NAIAS 2016: U.S. government developing policies for self-driving cars

The U.S. government will propose best practices for safely operating autonomous vehicles within six months.
A Google self-driving car is seen operating in Mountain View, Calif., in May of 2014. The U.S. government will be developing best practices for the safe operation of these types of vehicles in the months ahead. (Eric Risberg/Associated Press)

The U.S. government will propose best practices for safely operating autonomous vehicles within six months.

U.S. Department of Transportation Secretary Anthony Foxx said Thursday that the National Highway Traffic Safety Administration also will develop a model policy for states to follow if they decide to allow autonomous cars on public roads. That policy — which will be developed within six months — could help form the basis of a consistent national policy. Right now, individual states like California and Nevada have their own regulations for autonomous vehicle testing.

Foxx was set to make the announcements Thursday during an appearance at the North American International Auto Show in Detroit.

Foxx also says U.S. President Barack Obama's budget would provide $4 billion over the next decade for programs to test connected vehicles. Some vehicles already on the road can communicate with each other, or with traffic lights or stop signs, through cellular signals. Eventually, the technology could prevent accidents, since vehicles could warn each other before they crash at an intersection.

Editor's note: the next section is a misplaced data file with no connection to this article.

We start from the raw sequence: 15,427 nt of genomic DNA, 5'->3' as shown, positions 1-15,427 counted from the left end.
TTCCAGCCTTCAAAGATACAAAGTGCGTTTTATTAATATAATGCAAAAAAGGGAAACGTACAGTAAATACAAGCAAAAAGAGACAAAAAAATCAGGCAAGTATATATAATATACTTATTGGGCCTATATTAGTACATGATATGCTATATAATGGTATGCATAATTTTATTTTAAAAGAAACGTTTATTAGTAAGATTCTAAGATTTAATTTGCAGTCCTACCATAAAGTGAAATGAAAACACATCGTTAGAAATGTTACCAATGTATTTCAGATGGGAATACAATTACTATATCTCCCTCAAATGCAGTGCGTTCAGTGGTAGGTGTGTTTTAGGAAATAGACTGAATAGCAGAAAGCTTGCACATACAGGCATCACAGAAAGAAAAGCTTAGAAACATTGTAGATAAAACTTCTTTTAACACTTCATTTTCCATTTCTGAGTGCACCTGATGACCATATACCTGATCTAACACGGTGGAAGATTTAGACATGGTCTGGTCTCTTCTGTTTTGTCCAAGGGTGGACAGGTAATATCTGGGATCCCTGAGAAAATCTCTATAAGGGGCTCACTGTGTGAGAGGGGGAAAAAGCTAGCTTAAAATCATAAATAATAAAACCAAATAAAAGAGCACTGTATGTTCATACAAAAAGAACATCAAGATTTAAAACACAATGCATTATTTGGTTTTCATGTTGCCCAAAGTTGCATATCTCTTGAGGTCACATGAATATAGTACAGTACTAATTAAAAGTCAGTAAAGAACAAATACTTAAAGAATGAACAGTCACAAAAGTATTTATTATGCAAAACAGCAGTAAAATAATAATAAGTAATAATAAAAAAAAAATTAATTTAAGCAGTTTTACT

Autonomous cars are rapidly advancing and are already being tested on public roads in some states. The government wants to encourage their deployment to improve safety, but says it needs to make sure there are standards in place to ensure that the cars themselves are safe.

Foxx understands the need to act quickly. Speaking to a conference of transportation researchers earlier this week, Foxx said he's concerned that the federal regulatory process can't keep up with the fast pace of the technology that is making self-driving cars possible.

"I don't want to be stuck in a place where a given technology is put through our paces in a three- or four-year window, because you can be two or three generations into that technology in terms of its capability by the time the first generation enters the marketplace," he said. "We have to get faster, and we're working through what that looks like."


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